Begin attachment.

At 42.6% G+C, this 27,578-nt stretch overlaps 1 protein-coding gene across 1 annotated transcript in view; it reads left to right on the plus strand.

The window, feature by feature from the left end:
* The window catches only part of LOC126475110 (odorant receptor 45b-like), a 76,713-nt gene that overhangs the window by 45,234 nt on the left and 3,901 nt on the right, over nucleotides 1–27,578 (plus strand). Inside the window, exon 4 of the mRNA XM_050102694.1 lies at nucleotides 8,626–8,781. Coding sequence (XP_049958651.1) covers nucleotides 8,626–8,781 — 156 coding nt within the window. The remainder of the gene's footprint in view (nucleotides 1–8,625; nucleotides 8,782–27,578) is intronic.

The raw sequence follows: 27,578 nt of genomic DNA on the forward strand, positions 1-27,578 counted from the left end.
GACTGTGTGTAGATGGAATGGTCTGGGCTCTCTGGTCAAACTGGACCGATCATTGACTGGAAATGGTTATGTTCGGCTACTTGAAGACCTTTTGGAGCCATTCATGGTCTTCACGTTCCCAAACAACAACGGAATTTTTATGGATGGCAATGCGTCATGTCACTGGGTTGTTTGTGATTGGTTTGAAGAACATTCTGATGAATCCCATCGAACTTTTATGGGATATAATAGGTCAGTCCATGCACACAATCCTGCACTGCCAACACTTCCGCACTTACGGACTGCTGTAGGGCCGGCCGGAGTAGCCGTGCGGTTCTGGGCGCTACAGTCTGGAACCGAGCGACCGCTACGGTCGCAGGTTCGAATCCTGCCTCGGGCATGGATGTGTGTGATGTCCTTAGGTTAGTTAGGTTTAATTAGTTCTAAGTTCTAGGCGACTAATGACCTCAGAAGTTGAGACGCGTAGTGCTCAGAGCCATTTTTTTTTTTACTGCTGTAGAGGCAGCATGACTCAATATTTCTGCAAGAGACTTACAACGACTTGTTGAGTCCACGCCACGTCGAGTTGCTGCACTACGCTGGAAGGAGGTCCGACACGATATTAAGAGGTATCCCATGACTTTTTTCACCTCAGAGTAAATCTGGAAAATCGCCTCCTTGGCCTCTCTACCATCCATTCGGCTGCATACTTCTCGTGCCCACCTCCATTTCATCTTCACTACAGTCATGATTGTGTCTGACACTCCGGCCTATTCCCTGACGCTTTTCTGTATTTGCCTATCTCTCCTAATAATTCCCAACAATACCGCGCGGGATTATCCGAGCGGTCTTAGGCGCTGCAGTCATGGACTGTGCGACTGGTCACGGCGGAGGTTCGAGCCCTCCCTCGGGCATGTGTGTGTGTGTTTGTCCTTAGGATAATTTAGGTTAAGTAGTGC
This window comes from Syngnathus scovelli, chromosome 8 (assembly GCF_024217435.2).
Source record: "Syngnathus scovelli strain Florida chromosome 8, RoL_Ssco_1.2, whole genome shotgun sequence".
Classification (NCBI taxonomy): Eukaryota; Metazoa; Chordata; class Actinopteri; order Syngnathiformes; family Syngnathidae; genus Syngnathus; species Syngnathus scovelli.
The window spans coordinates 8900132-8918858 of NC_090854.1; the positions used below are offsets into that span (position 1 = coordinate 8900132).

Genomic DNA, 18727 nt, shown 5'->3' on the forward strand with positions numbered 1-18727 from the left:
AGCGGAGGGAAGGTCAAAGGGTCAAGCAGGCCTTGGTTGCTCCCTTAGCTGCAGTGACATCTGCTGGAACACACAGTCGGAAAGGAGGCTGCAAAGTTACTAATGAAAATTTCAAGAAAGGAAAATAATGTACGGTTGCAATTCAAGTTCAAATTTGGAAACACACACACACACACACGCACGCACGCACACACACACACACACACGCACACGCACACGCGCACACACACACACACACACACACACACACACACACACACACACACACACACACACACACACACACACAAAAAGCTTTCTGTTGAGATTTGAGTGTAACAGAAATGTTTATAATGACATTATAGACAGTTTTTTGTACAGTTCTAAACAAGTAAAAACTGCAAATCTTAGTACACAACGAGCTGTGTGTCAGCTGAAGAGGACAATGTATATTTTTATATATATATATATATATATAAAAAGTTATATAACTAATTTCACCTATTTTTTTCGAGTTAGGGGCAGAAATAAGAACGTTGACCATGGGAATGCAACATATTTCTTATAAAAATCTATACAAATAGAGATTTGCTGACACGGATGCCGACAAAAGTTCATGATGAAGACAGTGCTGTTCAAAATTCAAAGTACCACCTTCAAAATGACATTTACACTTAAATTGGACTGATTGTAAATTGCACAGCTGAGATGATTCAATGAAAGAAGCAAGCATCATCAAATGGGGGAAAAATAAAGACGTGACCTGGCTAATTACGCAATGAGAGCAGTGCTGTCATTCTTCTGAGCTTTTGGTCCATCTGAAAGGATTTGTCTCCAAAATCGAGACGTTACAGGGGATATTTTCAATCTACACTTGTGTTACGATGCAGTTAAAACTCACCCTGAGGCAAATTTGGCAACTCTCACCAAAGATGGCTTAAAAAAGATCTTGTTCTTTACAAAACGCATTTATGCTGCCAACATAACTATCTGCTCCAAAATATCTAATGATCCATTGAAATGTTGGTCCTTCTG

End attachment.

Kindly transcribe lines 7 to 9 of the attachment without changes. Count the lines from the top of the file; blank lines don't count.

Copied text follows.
Source record: "Syngnathus scovelli strain Florida chromosome 8, RoL_Ssco_1.2, whole genome shotgun sequence".
Classification (NCBI taxonomy): Eukaryota; Metazoa; Chordata; class Actinopteri; order Syngnathiformes; family Syngnathidae; genus Syngnathus; species Syngnathus scovelli.
The window spans coordinates 8900132-8918858 of NC_090854.1; the positions used below are offsets into that span (position 1 = coordinate 8900132).